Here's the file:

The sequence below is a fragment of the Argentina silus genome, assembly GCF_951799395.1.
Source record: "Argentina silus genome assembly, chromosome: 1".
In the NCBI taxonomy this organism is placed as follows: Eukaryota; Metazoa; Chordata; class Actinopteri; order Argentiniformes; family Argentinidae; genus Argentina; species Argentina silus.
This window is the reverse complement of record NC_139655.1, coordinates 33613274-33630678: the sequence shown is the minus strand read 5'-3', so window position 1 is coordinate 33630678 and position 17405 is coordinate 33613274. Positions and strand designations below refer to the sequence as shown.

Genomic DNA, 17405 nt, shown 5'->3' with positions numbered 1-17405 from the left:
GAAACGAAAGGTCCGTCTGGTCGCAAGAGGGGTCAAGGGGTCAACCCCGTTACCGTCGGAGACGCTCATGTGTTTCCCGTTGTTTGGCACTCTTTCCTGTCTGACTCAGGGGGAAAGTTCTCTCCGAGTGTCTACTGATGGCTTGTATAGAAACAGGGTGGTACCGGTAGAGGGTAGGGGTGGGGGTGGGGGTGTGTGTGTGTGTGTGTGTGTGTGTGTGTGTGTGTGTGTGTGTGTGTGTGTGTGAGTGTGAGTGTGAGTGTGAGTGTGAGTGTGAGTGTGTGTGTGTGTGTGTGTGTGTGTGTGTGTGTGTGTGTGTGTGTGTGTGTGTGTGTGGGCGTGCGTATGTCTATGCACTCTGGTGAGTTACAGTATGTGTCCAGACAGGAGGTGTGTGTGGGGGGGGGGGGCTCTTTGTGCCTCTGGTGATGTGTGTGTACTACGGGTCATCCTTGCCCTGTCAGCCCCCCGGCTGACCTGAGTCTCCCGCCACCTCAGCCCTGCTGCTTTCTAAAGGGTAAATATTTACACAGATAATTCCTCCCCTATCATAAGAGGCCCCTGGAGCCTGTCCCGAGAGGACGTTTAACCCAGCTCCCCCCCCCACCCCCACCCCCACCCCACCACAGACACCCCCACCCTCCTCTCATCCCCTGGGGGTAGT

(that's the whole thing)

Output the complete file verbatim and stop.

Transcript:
The sequence below is a fragment of the Argentina silus genome, assembly GCF_951799395.1.
Source record: "Argentina silus genome assembly, chromosome: 1".
In the NCBI taxonomy this organism is placed as follows: Eukaryota; Metazoa; Chordata; class Actinopteri; order Argentiniformes; family Argentinidae; genus Argentina; species Argentina silus.
This window is the reverse complement of record NC_139655.1, coordinates 33613274-33630678: the sequence shown is the minus strand read 5'-3', so window position 1 is coordinate 33630678 and position 17405 is coordinate 33613274. Positions and strand designations below refer to the sequence as shown.

Genomic DNA, 17405 nt, shown 5'->3' with positions numbered 1-17405 from the left:
GAAACGAAAGGTCCGTCTGGTCGCAAGAGGGGTCAAGGGGTCAACCCCGTTACCGTCGGAGACGCTCATGTGTTTCCCGTTGTTTGGCACTCTTTCCTGTCTGACTCAGGGGGAAAGTTCTCTCCGAGTGTCTACTGATGGCTTGTATAGAAACAGGGTGGTACCGGTAGAGGGTAGGGGTGGGGGTGGGGGTGTGTGTGTGTGTGTGTGTGTGTGTGTGTGTGTGTGTGTGTGTGTGTGTGTGTGAGTGTGAGTGTGAGTGTGAGTGTGAGTGTGAGTGTGTGTGTGTGTGTGTGTGTGTGTGTGTGTGTGTGTGTGTGTGTGTGTGTGTGTGTGGGCGTGCGTATGTCTATGCACTCTGGTGAGTTACAGTATGTGTCCAGACAGGAGGTGTGTGTGGGGGGGGGGGGCTCTTTGTGCCTCTGGTGATGTGTGTGTACTACGGGTCATCCTTGCCCTGTCAGCCCCCCGGCTGACCTGAGTCTCCCGCCACCTCAGCCCTGCTGCTTTCTAAAGGGTAAATATTTACACAGATAATTCCTCCCCTATCATAAGAGGCCCCTGGAGCCTGTCCCGAGAGGACGTTTAACCCAGCTCCCCCCCCCACCCCCACCCCCACCCCACCACAGACACCCCCACCCTCCTCTCATCCCCTGGGGGTAGT